Кроме пистолета Ballester-Molina под патрон .45 ACP, в 1940 году в качестве учебного оружия была создана модель под патрон кольцевого воспламенения .22 LR, которая отличалась изменениями, связанными с использованием нового патрона (ствол, патронник, магазин). На затворе-кожухе пистолета калибра .22 наносилась соответствующая маркировка.

Пистолет Ballester-Molina под патрон .22 LR выпускался в намного меньших количествах, чем боевой пистолет и встречается намного реже.

Автоматика работает по принципу использования отдачи при запирании канала ствола свободным затвором. Кожух удерживается в крайнем переднем положении собственной массой и возвратной пружиной, расположенной на стволе. Рама выполнена из лёгкого сплава на основе алюминия. Затвор-кожух изготовлен из оружейной стали.

Ударно-спусковой механизм куркового типа, двойного действия, с предохранительным взводом. Усилие спуска в режиме одинарного действия — около 2,7 кг, в режиме самовзвода — около 5 кг. В варианте Thunder 380 Deluxe пистолет оснащается удлинённым магазином на 9 патронов калибра 9×17 [2] . На тыльной поверхности спускового крючка расположен выступ, служащий ограничителем хода, чем устраняется провал спуска при срыве боевого взвода курка с шептала, повышая тем самым, точность стрельбы. На левой стороне тыльной части затвора-кожуха расположен рычаг флажкового предохранителя, при включении безопасно спускающего курок с боевого взвода и блокирующий его в переднем положении.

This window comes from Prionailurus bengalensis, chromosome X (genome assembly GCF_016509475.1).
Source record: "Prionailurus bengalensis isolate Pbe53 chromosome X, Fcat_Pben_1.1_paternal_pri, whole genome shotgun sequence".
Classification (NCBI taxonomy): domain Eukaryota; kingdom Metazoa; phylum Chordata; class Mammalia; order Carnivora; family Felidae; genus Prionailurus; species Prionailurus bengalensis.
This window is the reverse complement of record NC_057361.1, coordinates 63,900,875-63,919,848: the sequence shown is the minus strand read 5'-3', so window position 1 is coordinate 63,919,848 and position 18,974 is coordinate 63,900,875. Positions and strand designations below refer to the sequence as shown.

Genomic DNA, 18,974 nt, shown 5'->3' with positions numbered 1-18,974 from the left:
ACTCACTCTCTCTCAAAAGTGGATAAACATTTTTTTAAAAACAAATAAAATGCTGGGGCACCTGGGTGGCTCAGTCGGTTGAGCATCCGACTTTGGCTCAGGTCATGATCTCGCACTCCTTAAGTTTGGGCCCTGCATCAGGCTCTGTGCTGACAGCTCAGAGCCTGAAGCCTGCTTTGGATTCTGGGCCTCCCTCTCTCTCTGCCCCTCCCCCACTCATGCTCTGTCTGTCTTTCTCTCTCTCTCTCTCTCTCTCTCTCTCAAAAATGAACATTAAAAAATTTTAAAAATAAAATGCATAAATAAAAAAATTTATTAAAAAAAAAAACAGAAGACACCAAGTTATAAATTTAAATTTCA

Также, безопасность в обращении обеспечивает автоматический предохранитель ударника, блокирующий его до того момента, когда спусковой крючок не будет полностью выжат. Этот предохранитель защищает оружие от случайного выстрела при падении. Пистолет оснащён дополнительным автоматическим магазинным предохранителем, блокирующим ударно-спусковой механизм при отсутствии магазина в рукоятке. Рычаг затворной задержки расположен на левой стороне рамы. Рычаг фиксатора затвора-кожуха, служащий для разборки пистолета, расположен на правой стороне рамы, над передним основанием спусковой скобы. Кнопка защелки магазина размещается под рычагом затворной задержки, позади спусковой скобы.

The Ballester-Molina was used by Argentina’s security forces. The Argentine Army adopted this weapon in 1938. The Ballester-Molina is a short recoil-operated semi-automatic locked breech pistol. The locking system is a near identical copy of the Colt M1911A1, with the swinging lock used to unlock the barrel from the slide. The trigger is single action, two stage, but pivots rather than slides like the 1911 trigger. The hammer is locked by the frame-mounted manual safety, and there is no grip safety. Overall quality is excellent. Many examples for sale on the surplus market have seen heavy use, but show little internal wear.